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1940 Armistice Day blizzard was fatal for dozens

by Mike McFeely

Today is Nov. 11, Veterans Day, a day on which we honor and celebrate those who served our nation.

It is also the anniversary of one of the deadliest winter storms Minnesota has ever seen. It was the Armistice Day blizzard of 1940. It killed 150 people nationwide, including 49 in Minnesota. 

Essentially what happened was the day began with sunshine and unseasonably warm temperatures and turned into a hurricane-force blizzard that trapped under-dressed hunters in tiny duck boats.

About half those who died in Minnesota were duck hunters (mostly in southeastern Minnesota), who went to sloughs, rivers and lakes on a wonderful, "bluebird" morning and ended up being trapped when the storm dropped more than a foot-and-a-half of snow on the region.

The storm changed the way the National Weather Service did its work, because Minnesotans were given almost no advance warning of the storm. In fact, the NWS office in Chicago (which issued forecasts for Minnesota at the time) was closed the day of the storm.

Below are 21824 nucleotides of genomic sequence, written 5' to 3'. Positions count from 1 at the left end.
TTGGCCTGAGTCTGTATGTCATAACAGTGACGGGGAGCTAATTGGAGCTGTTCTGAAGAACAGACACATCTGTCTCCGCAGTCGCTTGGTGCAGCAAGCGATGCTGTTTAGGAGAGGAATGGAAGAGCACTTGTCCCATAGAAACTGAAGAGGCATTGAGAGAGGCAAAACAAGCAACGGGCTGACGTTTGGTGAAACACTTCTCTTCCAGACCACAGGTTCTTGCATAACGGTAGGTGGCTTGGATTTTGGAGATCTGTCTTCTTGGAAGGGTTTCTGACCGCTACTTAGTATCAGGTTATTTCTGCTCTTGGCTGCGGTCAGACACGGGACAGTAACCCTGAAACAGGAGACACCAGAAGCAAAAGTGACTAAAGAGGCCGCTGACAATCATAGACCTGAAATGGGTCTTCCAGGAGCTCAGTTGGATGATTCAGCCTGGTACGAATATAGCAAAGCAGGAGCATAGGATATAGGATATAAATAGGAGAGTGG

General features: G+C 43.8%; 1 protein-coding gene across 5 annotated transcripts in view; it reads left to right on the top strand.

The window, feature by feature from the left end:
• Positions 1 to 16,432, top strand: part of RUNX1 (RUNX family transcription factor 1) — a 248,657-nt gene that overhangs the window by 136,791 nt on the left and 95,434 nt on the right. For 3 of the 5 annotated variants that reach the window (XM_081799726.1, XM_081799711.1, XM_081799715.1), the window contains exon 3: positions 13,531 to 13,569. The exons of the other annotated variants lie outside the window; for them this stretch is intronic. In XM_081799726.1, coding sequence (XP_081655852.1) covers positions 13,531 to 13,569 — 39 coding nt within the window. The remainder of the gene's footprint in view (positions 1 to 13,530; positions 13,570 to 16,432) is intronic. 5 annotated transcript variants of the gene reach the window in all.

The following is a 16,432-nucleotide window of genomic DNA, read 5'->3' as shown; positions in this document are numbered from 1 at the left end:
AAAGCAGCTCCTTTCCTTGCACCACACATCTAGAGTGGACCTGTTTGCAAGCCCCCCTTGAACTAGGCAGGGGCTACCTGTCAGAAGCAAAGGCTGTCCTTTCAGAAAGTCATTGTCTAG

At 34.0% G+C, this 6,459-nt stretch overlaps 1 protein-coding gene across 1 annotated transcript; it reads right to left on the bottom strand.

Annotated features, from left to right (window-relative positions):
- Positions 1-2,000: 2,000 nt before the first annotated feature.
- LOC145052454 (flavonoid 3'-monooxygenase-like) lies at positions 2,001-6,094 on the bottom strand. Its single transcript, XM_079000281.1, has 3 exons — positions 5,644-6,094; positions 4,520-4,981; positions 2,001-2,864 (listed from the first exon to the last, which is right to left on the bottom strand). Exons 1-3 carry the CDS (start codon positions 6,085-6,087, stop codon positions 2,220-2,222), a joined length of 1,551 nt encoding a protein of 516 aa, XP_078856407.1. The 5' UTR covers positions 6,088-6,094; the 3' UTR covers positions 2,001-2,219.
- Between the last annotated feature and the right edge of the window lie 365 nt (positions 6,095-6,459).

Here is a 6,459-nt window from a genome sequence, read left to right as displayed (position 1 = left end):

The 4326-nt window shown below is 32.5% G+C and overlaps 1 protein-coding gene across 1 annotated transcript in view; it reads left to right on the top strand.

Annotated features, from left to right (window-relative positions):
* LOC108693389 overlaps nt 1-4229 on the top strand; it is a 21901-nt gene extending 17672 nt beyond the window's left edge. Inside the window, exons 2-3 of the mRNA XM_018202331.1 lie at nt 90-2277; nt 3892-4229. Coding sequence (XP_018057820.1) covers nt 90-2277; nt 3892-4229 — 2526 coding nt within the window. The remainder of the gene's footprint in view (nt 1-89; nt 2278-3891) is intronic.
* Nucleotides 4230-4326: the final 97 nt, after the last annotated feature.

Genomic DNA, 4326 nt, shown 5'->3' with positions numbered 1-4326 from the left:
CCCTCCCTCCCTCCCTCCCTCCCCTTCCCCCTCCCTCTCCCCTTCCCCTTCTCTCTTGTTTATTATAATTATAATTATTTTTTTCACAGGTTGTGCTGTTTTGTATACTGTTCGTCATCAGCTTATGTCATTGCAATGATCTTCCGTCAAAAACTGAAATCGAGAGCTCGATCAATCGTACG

Here is some great information on the storm from various sources.

Minnesota Public Radio did a nice piece in 2000, the 60th anniversary of the storm.

It is great stuff, with eyewitness accounts from a couple of survivors. 

Here is the audio file of the story, which is really well done:

The Minnesota State Historical Society put together this video and posted it on YouTube. It's a little dry (hey, it's history!), but it is very informative.

(Mike McFeely is a talk-show host on KFGO-AM in Fargo, N.D. He can be reached at mike.mcfeely@mwcradio.com. Follow him on Twitter @MikeMcFeelyKFGO.)